It’s a good time—and let’s face it a refreshing time—to think about the future of your business.
We’re talking about the younger guys and gals: Generation X (born between 1965 and 1982) and Generation Y, aka the Millennials, (born between 1983 and 2002).
First, let’s learn a little bit about what’s important to them. Full disclosure: Born to boomer parents, I am a (mostly) proud member of Generation Y myself.
The overarching characteristic that defines both of these younger generations is entitlement. They have more interest in spending their money on fancy toys than boomers ever even dared. Just think about all those iPhone-toting 20- and 30-somethings you see walking around. Those things are at least $400 a piece—and that’s just for the phone itself, much less the monthly bill, apps…well you get the picture.
But their entitlement doesn’t end with high-tech toys. It bleeds over into their careers, as well. They want high-paying jobs right out of school, and they wanted to be treated well, title and all. Forget the days of loyalty and tenure, these are people who plan to climb the corporate ladder by bouncing from job to job every 12 months—and to them, they have every right to.
This young group also values leisure above all else, preferring to spend less time in the office and more time with their family and friends. To them, traveling around the world while they’re young is more important than saving up for their next home.
So, now that you’ve had a brief glimpse into the minds of your future clientele—or maybe that of your firm’s successor’s—I have one mission for you: Kick that idealist reality right out of them.
As a planner, it will be your job to bring these new clients back down to earth. Make them understand that, unlike their parents, they don’t have any pension plans. They have 401(k) plans that they can—and must—start utilizing as soon as they enter the workforce. One key here: making sure they don’t empty that plan for “the big trip to India they can’t afford to go on otherwise.” This money is for their future, and it is your job to ensure they understand that, and act accordingly.
For many of these youngsters, reality will be a tough lesson to learn. Remember those boomer clients of yours who lost more than a quarter of their retirement savings over the past two years? Their children need to understand that that may mean those generous inheritances they’d been counting on are no longer a sure-thing. They need to save, and they need to start now.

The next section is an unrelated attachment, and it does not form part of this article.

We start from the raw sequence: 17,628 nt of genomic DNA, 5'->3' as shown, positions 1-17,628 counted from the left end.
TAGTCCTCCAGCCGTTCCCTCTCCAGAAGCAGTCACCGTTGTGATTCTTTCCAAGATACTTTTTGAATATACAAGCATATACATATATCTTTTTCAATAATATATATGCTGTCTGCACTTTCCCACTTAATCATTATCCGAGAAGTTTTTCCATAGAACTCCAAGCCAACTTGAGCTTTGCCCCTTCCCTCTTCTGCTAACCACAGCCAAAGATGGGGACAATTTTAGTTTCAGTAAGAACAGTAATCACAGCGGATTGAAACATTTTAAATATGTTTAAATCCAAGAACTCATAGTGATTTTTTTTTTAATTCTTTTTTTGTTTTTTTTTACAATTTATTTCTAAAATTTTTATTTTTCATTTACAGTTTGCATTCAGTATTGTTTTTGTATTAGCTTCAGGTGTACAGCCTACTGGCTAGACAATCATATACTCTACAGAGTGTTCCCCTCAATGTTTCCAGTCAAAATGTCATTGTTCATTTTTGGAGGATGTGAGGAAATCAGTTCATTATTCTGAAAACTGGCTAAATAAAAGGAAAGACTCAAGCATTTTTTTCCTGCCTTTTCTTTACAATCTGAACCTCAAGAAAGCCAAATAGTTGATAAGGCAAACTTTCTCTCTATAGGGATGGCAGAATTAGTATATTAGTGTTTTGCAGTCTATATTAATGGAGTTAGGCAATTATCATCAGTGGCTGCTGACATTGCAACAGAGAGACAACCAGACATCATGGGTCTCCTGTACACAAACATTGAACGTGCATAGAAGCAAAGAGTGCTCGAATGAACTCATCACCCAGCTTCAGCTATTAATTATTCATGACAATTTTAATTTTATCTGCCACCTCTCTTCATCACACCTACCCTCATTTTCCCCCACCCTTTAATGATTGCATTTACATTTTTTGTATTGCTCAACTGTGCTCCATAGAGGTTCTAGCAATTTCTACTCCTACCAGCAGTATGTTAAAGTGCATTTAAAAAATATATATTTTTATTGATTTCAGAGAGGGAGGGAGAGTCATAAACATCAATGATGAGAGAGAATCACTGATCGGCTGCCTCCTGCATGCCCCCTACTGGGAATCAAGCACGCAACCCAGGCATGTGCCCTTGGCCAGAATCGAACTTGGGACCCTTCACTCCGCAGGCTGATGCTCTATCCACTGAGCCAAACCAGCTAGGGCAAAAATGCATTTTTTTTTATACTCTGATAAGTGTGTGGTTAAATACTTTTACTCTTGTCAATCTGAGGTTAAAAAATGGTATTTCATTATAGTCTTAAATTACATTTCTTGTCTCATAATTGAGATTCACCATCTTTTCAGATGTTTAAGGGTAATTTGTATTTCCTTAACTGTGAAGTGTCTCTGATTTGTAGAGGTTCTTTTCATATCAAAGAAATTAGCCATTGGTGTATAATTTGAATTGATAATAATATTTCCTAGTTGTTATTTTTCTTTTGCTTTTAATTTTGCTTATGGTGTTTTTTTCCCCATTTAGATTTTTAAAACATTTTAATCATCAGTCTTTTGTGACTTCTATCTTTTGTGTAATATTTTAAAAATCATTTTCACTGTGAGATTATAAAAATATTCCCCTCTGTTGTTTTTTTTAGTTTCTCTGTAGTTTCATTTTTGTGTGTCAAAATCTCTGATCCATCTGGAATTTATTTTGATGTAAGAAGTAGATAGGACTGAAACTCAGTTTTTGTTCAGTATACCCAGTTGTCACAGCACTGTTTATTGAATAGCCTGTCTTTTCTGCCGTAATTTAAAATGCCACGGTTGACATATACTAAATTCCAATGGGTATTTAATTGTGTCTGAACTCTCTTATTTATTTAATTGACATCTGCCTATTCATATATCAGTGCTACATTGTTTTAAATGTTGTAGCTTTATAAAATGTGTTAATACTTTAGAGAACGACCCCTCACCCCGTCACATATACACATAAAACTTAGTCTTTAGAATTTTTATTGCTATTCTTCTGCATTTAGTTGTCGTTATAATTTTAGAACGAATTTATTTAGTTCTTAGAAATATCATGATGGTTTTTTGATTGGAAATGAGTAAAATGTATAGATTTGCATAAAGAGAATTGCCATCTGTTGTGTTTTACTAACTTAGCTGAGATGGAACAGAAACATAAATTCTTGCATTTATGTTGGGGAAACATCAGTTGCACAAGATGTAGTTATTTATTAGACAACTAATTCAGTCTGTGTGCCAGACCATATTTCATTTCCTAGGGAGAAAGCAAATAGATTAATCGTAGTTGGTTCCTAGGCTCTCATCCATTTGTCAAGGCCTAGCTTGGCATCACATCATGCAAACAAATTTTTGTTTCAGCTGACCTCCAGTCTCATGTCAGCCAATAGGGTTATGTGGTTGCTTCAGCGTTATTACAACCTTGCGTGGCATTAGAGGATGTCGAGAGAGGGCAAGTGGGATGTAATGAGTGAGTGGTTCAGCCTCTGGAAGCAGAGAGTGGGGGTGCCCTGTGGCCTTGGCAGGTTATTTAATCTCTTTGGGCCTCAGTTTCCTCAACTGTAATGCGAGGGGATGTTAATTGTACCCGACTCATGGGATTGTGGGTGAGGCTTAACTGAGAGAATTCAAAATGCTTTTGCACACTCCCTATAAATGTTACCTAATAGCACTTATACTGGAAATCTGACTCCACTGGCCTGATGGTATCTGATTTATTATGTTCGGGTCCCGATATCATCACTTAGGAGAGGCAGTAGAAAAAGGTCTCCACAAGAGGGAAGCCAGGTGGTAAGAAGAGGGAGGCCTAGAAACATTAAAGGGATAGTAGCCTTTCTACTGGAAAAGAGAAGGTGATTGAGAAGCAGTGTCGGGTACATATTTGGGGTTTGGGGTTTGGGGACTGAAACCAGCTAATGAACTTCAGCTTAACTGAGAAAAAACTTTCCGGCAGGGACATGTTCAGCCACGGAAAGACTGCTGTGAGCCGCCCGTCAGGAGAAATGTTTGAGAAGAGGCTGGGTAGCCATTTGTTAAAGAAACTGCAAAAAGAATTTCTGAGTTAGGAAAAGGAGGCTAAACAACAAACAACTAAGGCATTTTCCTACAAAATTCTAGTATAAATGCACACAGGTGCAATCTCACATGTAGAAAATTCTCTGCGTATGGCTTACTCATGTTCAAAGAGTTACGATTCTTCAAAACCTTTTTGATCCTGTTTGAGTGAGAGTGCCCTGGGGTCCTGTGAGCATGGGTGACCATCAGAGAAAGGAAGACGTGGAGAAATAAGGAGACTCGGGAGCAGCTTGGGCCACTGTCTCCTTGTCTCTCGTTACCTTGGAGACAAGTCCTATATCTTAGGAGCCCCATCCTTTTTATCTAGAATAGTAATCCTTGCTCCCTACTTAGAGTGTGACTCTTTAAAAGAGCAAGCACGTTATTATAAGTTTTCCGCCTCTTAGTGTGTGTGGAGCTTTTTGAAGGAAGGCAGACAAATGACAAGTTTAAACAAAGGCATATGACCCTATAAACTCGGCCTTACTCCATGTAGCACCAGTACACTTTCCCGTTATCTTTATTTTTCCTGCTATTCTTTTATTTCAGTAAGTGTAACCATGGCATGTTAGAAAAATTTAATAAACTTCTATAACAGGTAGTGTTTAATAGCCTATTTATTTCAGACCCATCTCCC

Another key responsibility as the financial advisor of these clients will be to reprogram their view of the workplace. With an unemployment rate of more than 10%—and an underemployment rate that nears 20% and doesn’t seem to be dipping anytime soon—this is no longer a worker’s market. If they don’t want to do the job they’re being asked to do, someone else will. They need to be hard-working, loyal employees, and it’s your job to get them there.
And last, but by no means least, you are going to have give these little brats attention—a lot of it. Generations X and Y are known for their attention-hogging ways. After all, this is the Facebook generation. (One interesting tidbit: At the ripe old age of 25, Facebook Founder Mark Zuckerberg is too a member of Gen Y).
But a phone call once a month to ask how the dog’s doing isn’t going to cut it. Study after study has shown that these generations want to be heard—they want their opinions listened to and acknowledged. Remember what I said in my last column about asking clients the three things they want to talk about at the beginning of each meeting? These are the people who this truly rings true with.
Now some planners will look at this column and say, “this is easy.” But consider this: A new working whitepaper by Harvard professor and top behavioral economist Sendhil Mullainathan reveals that planners placate their clients to gain their trust, instead of telling them what they need to hear.
For his report, Mullainathan sent four actors, armed with four different portfolios, in to meet with advisors in the Boston area. One portfolio was heavily invested in index funds, one entirely in cash, one actor said he was looking for the next hot sector and another said he held 30% of his savings in company stock. In nearly every instance, the advisor gave advice that aligned with the portfolio he was presented with.
In essence, the advisor only reinforced the bad behavior. Mullainathan’s refers to this as “the yes-man problem.”
So yes, this is going to be difficult. And yes, it will be hard to simultaneously reprogram these entitled young chaps, while also ensuring them that they can trust you with their financial lives. But you can’t be a victim of the “yes-man problem.” You will have to learn to say no—the future of your business depends on it.